The e-commerce race in India may well be won or lost in the last mile. Logistics is complex in a vast, diverse country with poor infrastructure. Getting it right means the difference between a satisfied customer and a disgruntled one.
The two local leaders, Flipkart and Snapdeal, have approached the problem from different ends, but they seem to be converging.
Flipkart had its own logistics arm, which it spun out into a separate entity called eKart so that it could scale up and reduce costs by offering the service to other businesses. But in a reversal last month, it brought back the logistics arm as a new entity called Instakart in the parent body. At the same time, it is increasing its use of third parties for handling deliveries and payments.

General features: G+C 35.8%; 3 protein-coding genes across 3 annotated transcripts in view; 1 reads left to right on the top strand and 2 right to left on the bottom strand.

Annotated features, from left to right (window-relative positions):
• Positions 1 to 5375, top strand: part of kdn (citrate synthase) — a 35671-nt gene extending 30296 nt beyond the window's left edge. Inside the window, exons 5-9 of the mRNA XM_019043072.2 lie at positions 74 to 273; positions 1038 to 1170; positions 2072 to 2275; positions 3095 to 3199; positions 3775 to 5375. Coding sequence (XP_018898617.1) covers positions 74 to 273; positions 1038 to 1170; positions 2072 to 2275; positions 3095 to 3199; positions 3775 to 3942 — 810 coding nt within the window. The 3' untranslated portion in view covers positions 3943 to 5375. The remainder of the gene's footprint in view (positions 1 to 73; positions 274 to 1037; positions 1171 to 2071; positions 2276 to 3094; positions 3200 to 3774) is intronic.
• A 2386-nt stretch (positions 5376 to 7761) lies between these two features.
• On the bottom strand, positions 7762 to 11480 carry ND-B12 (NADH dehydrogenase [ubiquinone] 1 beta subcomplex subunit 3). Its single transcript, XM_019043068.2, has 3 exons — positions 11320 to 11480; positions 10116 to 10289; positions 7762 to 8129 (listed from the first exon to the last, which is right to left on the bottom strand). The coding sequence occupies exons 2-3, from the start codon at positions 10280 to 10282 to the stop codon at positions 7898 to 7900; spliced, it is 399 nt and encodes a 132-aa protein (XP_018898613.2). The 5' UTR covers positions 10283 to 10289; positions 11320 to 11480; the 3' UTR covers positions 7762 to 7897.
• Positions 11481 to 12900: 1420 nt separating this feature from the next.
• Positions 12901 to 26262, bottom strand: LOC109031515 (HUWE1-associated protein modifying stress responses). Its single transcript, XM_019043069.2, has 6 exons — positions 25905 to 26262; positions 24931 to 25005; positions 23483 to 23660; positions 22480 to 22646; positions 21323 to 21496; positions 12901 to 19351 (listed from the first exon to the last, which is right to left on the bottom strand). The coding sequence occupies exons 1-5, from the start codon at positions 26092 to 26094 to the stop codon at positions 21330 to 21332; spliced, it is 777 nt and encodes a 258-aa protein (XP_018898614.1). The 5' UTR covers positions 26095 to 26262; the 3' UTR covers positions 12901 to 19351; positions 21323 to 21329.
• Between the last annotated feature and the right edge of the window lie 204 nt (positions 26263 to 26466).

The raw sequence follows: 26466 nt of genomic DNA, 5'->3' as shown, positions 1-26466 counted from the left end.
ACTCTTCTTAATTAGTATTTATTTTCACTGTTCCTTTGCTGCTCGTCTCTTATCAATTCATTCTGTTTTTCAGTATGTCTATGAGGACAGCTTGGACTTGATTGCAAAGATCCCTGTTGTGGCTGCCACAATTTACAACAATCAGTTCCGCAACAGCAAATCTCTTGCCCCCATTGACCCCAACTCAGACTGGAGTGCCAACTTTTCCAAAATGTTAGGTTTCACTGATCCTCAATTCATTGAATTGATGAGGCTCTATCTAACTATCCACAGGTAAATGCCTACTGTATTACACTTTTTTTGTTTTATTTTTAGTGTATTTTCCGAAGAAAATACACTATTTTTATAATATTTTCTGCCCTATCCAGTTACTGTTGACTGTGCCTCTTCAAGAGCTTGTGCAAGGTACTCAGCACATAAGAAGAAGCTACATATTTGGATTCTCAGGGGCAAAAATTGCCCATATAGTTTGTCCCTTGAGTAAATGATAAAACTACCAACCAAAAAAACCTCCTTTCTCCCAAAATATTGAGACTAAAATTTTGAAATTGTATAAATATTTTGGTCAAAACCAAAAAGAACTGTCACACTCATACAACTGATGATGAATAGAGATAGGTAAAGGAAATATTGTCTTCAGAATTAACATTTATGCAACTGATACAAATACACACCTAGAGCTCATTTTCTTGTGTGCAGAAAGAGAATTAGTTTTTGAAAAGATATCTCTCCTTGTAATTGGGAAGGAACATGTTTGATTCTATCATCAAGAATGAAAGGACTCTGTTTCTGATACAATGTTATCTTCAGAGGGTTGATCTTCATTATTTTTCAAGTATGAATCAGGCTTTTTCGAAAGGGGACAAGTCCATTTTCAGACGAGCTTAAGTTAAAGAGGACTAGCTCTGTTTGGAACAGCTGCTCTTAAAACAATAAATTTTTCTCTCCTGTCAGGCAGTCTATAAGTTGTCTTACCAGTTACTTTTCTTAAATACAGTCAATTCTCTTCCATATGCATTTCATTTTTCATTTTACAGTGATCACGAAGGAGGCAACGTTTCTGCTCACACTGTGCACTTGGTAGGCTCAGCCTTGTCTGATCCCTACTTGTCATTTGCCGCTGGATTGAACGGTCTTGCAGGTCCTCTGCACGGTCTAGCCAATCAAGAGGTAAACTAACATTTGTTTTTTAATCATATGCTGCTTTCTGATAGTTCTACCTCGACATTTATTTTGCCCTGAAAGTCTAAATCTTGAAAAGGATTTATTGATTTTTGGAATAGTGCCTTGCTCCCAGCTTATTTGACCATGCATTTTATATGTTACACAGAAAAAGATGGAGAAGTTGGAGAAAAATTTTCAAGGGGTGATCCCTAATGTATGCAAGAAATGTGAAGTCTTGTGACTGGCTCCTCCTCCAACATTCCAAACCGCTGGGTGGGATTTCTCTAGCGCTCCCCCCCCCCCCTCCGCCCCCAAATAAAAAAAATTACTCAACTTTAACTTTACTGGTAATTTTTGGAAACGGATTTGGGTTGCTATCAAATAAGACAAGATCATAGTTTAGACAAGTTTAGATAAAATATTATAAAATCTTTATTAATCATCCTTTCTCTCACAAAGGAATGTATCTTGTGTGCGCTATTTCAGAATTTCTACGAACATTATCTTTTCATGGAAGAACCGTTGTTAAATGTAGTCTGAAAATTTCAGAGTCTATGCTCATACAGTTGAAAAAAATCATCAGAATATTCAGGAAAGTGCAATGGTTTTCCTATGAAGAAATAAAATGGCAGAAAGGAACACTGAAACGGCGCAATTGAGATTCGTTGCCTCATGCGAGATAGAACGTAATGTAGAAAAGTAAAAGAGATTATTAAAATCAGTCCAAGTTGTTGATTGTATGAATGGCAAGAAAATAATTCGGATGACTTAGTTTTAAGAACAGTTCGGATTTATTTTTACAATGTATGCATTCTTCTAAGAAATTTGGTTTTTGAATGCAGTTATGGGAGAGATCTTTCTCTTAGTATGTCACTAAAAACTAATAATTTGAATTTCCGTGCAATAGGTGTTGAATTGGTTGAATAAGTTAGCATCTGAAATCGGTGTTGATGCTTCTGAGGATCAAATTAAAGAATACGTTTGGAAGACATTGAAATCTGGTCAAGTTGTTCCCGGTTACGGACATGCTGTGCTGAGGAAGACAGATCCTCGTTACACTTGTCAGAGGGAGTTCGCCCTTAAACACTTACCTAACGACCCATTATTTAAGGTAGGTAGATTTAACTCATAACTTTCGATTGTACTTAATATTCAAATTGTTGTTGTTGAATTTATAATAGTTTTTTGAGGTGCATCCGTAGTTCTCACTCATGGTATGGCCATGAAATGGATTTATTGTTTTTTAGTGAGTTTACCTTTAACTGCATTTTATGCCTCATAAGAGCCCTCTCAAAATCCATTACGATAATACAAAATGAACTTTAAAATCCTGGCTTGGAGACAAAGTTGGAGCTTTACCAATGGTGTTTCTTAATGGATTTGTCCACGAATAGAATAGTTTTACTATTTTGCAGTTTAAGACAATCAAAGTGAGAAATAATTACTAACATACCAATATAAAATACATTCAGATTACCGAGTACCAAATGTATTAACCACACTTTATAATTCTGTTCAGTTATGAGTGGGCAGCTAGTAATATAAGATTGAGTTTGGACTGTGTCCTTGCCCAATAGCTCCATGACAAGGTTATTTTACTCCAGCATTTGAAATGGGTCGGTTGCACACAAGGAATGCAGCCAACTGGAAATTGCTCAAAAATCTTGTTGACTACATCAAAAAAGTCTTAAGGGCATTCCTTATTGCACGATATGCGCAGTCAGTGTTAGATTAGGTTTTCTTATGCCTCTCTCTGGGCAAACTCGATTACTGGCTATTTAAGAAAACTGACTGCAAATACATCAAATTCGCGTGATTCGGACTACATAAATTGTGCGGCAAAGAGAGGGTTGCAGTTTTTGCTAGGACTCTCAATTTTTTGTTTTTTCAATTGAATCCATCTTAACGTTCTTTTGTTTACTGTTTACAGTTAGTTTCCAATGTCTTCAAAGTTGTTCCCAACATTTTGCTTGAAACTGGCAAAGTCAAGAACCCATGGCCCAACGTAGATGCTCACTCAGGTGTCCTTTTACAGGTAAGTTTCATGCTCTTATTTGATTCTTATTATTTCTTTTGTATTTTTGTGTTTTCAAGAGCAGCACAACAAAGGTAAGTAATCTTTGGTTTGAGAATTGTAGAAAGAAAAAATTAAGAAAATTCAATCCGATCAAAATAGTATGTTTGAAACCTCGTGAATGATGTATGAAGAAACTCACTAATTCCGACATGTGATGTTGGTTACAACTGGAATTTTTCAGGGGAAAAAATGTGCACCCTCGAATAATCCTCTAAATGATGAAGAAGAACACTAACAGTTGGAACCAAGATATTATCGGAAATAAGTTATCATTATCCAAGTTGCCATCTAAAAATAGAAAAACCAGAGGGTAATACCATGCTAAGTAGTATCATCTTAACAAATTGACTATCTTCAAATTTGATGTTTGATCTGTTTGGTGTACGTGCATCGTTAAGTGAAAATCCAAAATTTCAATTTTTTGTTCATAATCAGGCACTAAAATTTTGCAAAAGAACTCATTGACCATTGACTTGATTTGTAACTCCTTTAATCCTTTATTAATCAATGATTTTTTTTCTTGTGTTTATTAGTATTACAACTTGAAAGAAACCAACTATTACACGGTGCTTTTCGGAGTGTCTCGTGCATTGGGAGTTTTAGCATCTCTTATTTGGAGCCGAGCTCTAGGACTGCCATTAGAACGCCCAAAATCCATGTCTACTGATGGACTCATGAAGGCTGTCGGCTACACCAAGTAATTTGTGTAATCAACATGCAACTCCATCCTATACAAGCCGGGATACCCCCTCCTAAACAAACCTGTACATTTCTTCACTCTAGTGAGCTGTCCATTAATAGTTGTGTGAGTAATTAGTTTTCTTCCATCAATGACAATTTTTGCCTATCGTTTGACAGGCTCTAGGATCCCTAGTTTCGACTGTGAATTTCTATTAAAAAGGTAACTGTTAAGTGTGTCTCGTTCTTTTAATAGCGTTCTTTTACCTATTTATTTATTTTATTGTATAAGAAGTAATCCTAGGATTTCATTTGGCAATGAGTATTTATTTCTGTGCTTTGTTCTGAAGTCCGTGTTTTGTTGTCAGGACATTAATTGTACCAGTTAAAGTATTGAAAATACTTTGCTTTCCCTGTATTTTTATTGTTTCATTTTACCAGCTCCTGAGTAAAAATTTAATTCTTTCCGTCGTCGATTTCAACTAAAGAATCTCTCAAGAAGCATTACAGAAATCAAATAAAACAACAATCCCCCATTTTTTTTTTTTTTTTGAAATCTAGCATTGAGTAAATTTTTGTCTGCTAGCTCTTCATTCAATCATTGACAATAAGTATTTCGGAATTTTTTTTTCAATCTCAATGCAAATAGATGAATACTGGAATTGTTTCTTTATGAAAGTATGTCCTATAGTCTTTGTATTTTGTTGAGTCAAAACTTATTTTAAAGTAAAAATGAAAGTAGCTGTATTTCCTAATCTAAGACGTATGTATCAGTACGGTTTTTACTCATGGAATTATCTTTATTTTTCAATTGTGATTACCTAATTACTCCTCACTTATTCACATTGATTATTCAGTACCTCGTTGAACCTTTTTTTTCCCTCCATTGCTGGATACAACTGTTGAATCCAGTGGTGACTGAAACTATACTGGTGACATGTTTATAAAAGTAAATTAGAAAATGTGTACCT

Snapdeal, on the other hand, has been a believer in partnerships to scale up support systems. One of these was with logistics start-up GoJavas in which it invested earlier this year. Today, Snapdeal announced a second round of investment of $20 million in the company. This move obviously deepens the partnership so that GoJavas focuses on Snapdeal’s burgeoning requirements.
GoJavas has expanded rapidly since tying up with Snapdeal in March. Its reach has grown to 350 cities, compared to 150 cities six months ago.
The two companies have also been collaborating on solutions to the delivery puzzles in India.
Instant cash refunds, card-on-delivery, and live tracking of shipments on Google maps are among the other value-adds that GoJavas has brought to Snapdeal deliveries. It will also be a key enabler of Snapdeal’s O2O (online-to-offline) move this month to let customers pick up or try out at local stores the clothes or phones they want to buy from Snapdeal.
This is an excerpt from Tech in Asia. You can read the full article here.